Jump to content
The Education Forum
  • Announcements

    • Evan Burton

      OPEN REGISTRATION BY EMAIL ONLY !!! PLEASE CLICK ON THIS TITLE FOR INFORMATION REQUIRED FOR REGISTRATION!:   06/03/2017

      We have 5 requirements for registration: 1.Sign up with your real name. (This will be your Username) 2.A valid email address 3.Your agreement to the Terms of Use, seen here: http://educationforum.ipbhost.com/index.php?showtopic=21403. 4. Your photo for use as an avatar  5.. A brief biography. We will post these for you, and send you your password. We cannot approve membership until we receive these. If you are interested, please send an email to: edforumbusiness@outlook.com We look forward to having you as a part of the Forum! Sincerely, The Education Forum Team
Sign in to follow this  
John Simkin

Soldiers in the Laboratory

Recommended Posts

A report - Soldiers in the Laboratory, has just been published by Scientists for Global Responsibility (SGR). It argues that by concentrating on technological solutions, military science narrows thinking on security issues. Instead of addressing the social problems at the root of terrorism or civil conflict, researchers have instead focused on biochemical warfare sensors, advanced field equipment for infantrymen or missile technologies that could fuel another arms race. British defence chiefs spend only 6% of their research budget on preventing conflict.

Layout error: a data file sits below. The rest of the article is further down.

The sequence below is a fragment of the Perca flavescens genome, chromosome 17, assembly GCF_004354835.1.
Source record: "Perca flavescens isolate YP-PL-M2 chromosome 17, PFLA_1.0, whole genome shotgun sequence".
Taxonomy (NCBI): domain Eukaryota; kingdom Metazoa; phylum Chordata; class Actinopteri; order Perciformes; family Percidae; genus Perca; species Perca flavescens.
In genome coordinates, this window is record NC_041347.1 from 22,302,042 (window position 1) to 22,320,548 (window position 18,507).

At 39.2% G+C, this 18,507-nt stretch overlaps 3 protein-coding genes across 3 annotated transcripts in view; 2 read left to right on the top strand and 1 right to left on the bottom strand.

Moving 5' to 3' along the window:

According to the report almost a third of all public spending on research is funded by the Ministry of Defence - far more than is spent on research by the National Health Service. It adds: "British universities are caught up in a new wave of military partnerships, and young researchers have switched to high-technology weapons-based research in a dangerous atmosphere of commercialisation and secrecy."

Steven Rose, a brain and behaviour scientist at the Open University said: "Ever since 1945, and under Tory and Labour governments, Britain has spent disproportionately more of its research and development budget on military technology than any other country ... "

Global military spending in 2003 stood at $956bn, the report says, of which the US spent 40%.

Philip Webber, chairman of Scientists for Global Responsibility, said: "The report reveals a new military-industrial complex of the 21st century - military-led funding of exotic technologies and hi-tech weaponry rather than technology to address pressing social needs."

Share this post


Link to post
Share on other sites

Please sign in to comment

You will be able to leave a comment after signing in



Sign In Now
Sign in to follow this  

×